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The new US health crisis arises when patients without COVID-19 delay healthcare



(Reuters) – A Texas man who waited until his brain tumor was softball-sized; a child who had an ear infection for six days; a cardiac patient who died: The revival of COVID-19 creates another health crisis when hospitals are filled and patients are scared or unable to receive emergency care.

A protective screen is seen at the entrance to a negative pressure ICU hospital, where COVID-19 patients are being treated, at St. John’s Regional Medical Center in Oxnard, California, USA, July 9, 2020. Photo taken July 9, 2020. REUTERS / Sandra Stojanovic

With US coronavirus infections reaching new heights, doctors and hospitals say they are also seeing sharp declines in patients seeking routine medical care and screening – and an increase in those who have delayed care as long as they are far sicker than they otherwise would be.

“I had a lady who had been delayed for five days with abdominal pain submissions getting worse and worse,” Dr. Diana Fite, who practices emergency medicine in Houston. “When she finally came in, she had a broken appendix.”

After the pandemic was declared a national emergency in March, many states banned non-essential medical procedures, and the number of patients seeking care for other diseases took a nosebleed. Hospitals and medical tests were hit hard financially.

Use of the emergency department decreased by 42% during the first 10 weeks of the pandemic despite an increase in patients with coronavirus symptoms, data from the US Centers for Disease Control and Prevention shows. During the same period, patients seeking heart attack care decreased by 23% and stroke care by 20%.

As the first outbreak was smoothed out in the weeks that followed, healthcare experts planned to treat primary care differently if infections would increase again, ensuring that minor procedures such as cancer screening were still allowed, ensuring patients were safe in hospitals and clinics.

But recent increases in cases have hospitals in many states, including Texas, Arizona, Florida and parts of California.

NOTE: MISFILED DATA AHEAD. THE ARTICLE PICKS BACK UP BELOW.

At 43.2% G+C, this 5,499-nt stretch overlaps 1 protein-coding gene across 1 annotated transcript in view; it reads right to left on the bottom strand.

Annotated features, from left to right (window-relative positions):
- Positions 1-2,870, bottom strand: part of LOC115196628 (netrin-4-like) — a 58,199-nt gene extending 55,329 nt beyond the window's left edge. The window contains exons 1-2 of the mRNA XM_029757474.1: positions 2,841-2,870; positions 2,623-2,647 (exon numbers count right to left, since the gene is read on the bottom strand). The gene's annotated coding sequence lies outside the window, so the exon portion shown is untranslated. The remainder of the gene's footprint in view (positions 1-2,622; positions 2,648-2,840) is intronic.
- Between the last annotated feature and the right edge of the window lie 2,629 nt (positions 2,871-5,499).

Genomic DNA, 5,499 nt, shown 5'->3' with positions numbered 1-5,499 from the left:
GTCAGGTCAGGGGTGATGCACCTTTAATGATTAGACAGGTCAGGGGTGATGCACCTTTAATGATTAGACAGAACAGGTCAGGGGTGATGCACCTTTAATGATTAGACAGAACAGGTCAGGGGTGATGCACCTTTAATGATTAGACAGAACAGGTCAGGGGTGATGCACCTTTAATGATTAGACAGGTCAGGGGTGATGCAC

Cancer Porta Small

Texas has once again banned many non-emergency procedures, although cancer surgery is still permitted, and a hospital in California’s San Joaquin Valley for several days only accepted COVID-19 patients.

Patients without COVID-19 – either for fear, confusion or because of difficulties in getting the care they need – stay home again.

The result is a healthcare crisis under development, said Austin oncologist Dr. Debra Patt, who said she expects the cancer mortality rate to skyrocket in the years following the pandemic because patients have delayed their care.

“They are afraid to go to the hospital unless they absolutely have to,” Patt said. “And even when patients are willing, it’s hard to get things done.”

Patt in recent days treated a man waiting to come in for headaches and dizziness until he had lost 35 pounds and had a softball-sized tumor in his head.

Fite, who is the president of the Texas Medical Association, took care of a child whose parents waited six days before he got him with a severe ear infection.

Patt said screening mammograms is down by 90% in Austin, where she specializes in breast cancer and serves as executive vice president for Texas Oncology. This means that some tumors will be missing, and women who develop aggressive cancers may not know if it is until the disease is more advanced and more likely to be fatal.

“It’s an impact we will see on cancer survival in the coming years,” she said.

Dr. David Fleeger, a colorectal surgeon in Austin and former president of the Texas Medical Association, said he has had many patients abort colonoscopies in recent days.

“The delays in colonoscopies that are happening right now will ultimately lead to more cancer and more deaths,” he said.

“IN A HOLDER PATTERN”

Patt’s patient Helen Knost had to discontinue breast cancer surgery in early spring because it was considered non-emergency in Texas and blocked at that time, and she was treated with the drug Tamoxifen instead.

“It’s very strange to know that you have cancer and that you just stick with it, only in a holding pattern,” said Knost, who finally underwent a successful operation.

In California, doctors at the 150-bed Adventist Lodi Memorial Hospital in the San Joaquin Valley bread basket decided that a second wave of coronavirus cases would not give a repeat of the pandemic’s early days, when visits to the emergency room fell by half. Emergency medical technicians also reported a 45% increase in the number of cardiac patients who died before being admitted to the hospital.

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Hospital manager Daniel Wolcott led a campaign to inform the community that the medical center was open and safe, even talking to people about it in the grocery store.

But with new COVID-19 cases swinging the hospital, sickening nearly 30 employees and forcing them to divert non-coronavirus cases to other facilities for several days, Wolcott fears that patients with heart disease and other illnesses will stay away.

“We will not know for many years how many people lost their lives or lost good years of their lives for fear of coronavirus,” he said.

Reporting by Sharon Bernstein in Sacramento, California; Editing by Bill Tarrant and Cynthia Osterman

Our standards:Thomson Reuters Trust Principles.

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